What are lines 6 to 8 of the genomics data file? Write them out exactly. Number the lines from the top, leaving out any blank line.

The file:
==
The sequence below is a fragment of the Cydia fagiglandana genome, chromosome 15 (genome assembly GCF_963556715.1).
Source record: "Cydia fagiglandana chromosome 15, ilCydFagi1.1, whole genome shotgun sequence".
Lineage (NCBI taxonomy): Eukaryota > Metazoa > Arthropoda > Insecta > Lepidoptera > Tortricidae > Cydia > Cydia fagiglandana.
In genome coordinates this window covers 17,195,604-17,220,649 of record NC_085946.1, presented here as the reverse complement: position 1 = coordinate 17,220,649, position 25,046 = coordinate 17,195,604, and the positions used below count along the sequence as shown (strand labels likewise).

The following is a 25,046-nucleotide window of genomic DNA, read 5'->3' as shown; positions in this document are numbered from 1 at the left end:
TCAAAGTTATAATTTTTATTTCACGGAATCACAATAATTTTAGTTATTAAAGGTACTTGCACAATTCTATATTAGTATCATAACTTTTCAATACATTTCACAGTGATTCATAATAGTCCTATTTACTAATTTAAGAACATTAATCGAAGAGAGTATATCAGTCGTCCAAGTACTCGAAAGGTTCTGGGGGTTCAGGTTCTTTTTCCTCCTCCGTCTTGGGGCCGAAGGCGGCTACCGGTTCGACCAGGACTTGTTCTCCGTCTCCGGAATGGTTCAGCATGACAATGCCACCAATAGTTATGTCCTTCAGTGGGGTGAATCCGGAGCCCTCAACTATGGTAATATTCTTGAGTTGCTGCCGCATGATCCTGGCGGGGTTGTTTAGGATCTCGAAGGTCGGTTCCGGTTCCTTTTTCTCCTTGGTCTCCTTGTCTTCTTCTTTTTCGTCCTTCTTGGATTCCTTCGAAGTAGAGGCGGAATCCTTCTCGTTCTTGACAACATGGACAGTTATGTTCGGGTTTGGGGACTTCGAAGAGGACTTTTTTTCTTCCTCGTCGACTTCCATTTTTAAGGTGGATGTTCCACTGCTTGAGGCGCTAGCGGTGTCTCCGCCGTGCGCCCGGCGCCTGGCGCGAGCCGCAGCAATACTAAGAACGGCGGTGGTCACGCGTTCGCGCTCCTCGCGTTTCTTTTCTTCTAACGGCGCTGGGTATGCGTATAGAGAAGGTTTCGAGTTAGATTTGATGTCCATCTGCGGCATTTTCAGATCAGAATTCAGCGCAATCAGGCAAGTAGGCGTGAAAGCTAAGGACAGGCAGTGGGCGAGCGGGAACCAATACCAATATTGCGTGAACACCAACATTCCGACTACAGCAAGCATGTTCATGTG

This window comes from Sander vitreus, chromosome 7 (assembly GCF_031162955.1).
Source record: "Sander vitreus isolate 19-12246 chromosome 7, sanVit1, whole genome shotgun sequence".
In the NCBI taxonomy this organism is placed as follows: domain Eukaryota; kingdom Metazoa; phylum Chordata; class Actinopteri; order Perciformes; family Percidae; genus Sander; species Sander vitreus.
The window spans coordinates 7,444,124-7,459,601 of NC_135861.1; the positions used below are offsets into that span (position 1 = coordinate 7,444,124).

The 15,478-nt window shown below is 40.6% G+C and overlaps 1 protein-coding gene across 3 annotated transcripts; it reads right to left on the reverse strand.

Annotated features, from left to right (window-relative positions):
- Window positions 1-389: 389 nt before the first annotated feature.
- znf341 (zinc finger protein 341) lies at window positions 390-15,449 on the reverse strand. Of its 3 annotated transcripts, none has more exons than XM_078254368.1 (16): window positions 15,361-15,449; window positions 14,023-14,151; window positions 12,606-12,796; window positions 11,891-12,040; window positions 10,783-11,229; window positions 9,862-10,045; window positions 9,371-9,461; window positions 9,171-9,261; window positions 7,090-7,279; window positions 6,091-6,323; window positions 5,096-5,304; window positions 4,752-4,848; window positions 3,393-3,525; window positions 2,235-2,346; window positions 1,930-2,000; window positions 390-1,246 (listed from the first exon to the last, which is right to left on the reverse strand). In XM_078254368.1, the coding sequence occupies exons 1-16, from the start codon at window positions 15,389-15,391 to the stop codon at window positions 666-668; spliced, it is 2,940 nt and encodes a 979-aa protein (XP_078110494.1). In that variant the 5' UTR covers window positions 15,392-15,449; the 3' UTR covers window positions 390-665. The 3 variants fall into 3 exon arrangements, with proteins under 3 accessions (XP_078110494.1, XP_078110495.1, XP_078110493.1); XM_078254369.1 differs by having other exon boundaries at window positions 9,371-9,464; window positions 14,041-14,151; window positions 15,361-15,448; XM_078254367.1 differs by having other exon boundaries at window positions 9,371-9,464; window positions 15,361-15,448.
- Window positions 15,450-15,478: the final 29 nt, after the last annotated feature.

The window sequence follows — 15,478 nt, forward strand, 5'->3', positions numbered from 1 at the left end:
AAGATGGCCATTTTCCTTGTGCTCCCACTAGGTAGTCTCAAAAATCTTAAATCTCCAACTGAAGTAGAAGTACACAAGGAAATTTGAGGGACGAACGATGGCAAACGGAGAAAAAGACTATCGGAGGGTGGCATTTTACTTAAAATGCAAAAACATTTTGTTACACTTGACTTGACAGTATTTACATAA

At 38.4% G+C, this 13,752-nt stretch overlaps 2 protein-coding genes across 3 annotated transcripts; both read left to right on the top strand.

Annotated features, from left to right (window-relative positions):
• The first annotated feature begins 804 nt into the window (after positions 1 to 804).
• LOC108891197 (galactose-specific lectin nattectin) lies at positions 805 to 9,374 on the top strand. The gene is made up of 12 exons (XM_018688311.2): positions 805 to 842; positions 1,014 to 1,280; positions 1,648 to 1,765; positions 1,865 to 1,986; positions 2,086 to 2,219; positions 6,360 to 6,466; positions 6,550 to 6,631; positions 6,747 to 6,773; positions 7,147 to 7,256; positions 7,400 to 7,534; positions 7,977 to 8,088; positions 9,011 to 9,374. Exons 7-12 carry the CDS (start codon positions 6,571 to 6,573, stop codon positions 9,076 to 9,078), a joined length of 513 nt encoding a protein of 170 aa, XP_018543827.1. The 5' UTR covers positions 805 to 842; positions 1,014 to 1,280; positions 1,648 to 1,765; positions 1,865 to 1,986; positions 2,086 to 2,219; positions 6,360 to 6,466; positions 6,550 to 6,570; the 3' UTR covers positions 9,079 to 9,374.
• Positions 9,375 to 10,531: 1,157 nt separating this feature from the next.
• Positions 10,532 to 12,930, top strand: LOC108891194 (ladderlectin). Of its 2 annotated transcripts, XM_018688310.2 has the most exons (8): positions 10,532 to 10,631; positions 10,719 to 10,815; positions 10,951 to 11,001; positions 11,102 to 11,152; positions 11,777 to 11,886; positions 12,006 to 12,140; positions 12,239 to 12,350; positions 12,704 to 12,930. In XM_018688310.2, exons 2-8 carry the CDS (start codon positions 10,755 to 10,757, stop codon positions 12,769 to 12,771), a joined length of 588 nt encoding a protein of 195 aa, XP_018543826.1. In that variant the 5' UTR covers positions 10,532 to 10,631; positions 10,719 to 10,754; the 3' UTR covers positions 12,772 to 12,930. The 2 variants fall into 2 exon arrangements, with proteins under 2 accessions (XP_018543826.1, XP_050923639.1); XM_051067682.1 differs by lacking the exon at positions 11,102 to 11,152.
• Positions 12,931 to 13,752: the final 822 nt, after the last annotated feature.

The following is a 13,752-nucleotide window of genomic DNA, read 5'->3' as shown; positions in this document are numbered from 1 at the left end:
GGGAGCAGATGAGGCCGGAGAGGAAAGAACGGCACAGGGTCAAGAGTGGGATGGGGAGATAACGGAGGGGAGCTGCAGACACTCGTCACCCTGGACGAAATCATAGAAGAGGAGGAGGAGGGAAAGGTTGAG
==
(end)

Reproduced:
TCAAAGTTATAATTTTTATTTCACGGAATCACAATAATTTTAGTTATTAAAGGTACTTGCACAATTCTATATTAGTATCATAACTTTTCAATACATTTCACAGTGATTCATAATAGTCCTATTTACTAATTTAAGAACATTAATCGAAGAGAGTATATCAGTCGTCCAAGTACTCGAAAGGTTCTGGGGGTTCAGGTTCTTTTTCCTCCTCCGTCTTGGGGCCGAAGGCGGCTACCGGTTCGACCAGGACTTGTTCTCCGTCTCCGGAATGGTTCAGCATGACAATGCCACCAATAGTTATGTCCTTCAGTGGGGTGAATCCGGAGCCCTCAACTATGGTAATATTCTTGAGTTGCTGCCGCATGATCCTGGCGGGGTTGTTTAGGATCTCGAAGGTCGGTTCCGGTTCCTTTTTCTCCTTGGTCTCCTTGTCTTCTTCTTTTTCGTCCTTCTTGGATTCCTTCGAAGTAGAGGCGGAATCCTTCTCGTTCTTGACAACATGGACAGTTATGTTCGGGTTTGGGGACTTCGAAGAGGACTTTTTTTCTTCCTCGTCGACTTCCATTTTTAAGGTGGATGTTCCACTGCTTGAGGCGCTAGCGGTGTCTCCGCCGTGCGCCCGGCGCCTGGCGCGAGCCGCAGCAATACTAAGAACGGCGGTGGTCACGCGTTCGCGCTCCTCGCGTTTCTTTTCTTCTAACGGCGCTGGGTATGCGTATAGAGAAGGTTTCGAGTTAGATTTGATGTCCATCTGCGGCATTTTCAGATCAGAATTCAGCGCAATCAGGCAAGTAGGCGTGAAAGCTAAGGACAGGCAGTGGGCGAGCGGGAACCAATACCAATATTGCGTGAACACCAACATTCCGACTACAGCAAGCATGTTCATGTG

This window comes from Sander vitreus, chromosome 7 (assembly GCF_031162955.1).
Source record: "Sander vitreus isolate 19-12246 chromosome 7, sanVit1, whole genome shotgun sequence".